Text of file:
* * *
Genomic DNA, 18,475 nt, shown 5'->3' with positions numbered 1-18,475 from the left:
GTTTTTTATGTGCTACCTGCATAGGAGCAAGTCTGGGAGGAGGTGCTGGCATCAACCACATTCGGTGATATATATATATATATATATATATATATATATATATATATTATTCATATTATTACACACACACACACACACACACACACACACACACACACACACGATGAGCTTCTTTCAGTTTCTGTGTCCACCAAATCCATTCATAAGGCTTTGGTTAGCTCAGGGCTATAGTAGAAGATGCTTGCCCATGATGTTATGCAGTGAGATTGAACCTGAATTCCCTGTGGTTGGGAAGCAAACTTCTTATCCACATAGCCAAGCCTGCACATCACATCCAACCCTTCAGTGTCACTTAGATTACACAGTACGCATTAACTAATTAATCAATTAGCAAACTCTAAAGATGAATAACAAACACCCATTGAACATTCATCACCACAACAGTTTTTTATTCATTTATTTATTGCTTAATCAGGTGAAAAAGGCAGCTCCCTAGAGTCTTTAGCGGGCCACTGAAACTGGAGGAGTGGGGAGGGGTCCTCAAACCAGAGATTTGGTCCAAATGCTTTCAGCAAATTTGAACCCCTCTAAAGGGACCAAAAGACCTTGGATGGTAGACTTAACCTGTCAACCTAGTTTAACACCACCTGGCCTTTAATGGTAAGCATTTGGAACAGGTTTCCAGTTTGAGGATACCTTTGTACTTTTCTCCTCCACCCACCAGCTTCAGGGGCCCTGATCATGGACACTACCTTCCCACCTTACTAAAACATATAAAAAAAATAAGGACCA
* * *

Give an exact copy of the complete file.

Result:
Genomic DNA, 18,475 nt, shown 5'->3' with positions numbered 1-18,475 from the left:
GTTTTTTATGTGCTACCTGCATAGGAGCAAGTCTGGGAGGAGGTGCTGGCATCAACCACATTCGGTGATATATATATATATATATATATATATATATATATATATATTATTCATATTATTACACACACACACACACACACACACACACACACACACACACACGATGAGCTTCTTTCAGTTTCTGTGTCCACCAAATCCATTCATAAGGCTTTGGTTAGCTCAGGGCTATAGTAGAAGATGCTTGCCCATGATGTTATGCAGTGAGATTGAACCTGAATTCCCTGTGGTTGGGAAGCAAACTTCTTATCCACATAGCCAAGCCTGCACATCACATCCAACCCTTCAGTGTCACTTAGATTACACAGTACGCATTAACTAATTAATCAATTAGCAAACTCTAAAGATGAATAACAAACACCCATTGAACATTCATCACCACAACAGTTTTTTATTCATTTATTTATTGCTTAATCAGGTGAAAAAGGCAGCTCCCTAGAGTCTTTAGCGGGCCACTGAAACTGGAGGAGTGGGGAGGGGTCCTCAAACCAGAGATTTGGTCCAAATGCTTTCAGCAAATTTGAACCCCTCTAAAGGGACCAAAAGACCTTGGATGGTAGACTTAACCTGTCAACCTAGTTTAACACCACCTGGCCTTTAATGGTAAGCATTTGGAACAGGTTTCCAGTTTGAGGATACCTTTGTACTTTTCTCCTCCACCCACCAGCTTCAGGGGCCCTGATCATGGACACTACCTTCCCACCTTACTAAAACATATAAAAAAAATAAGGACCA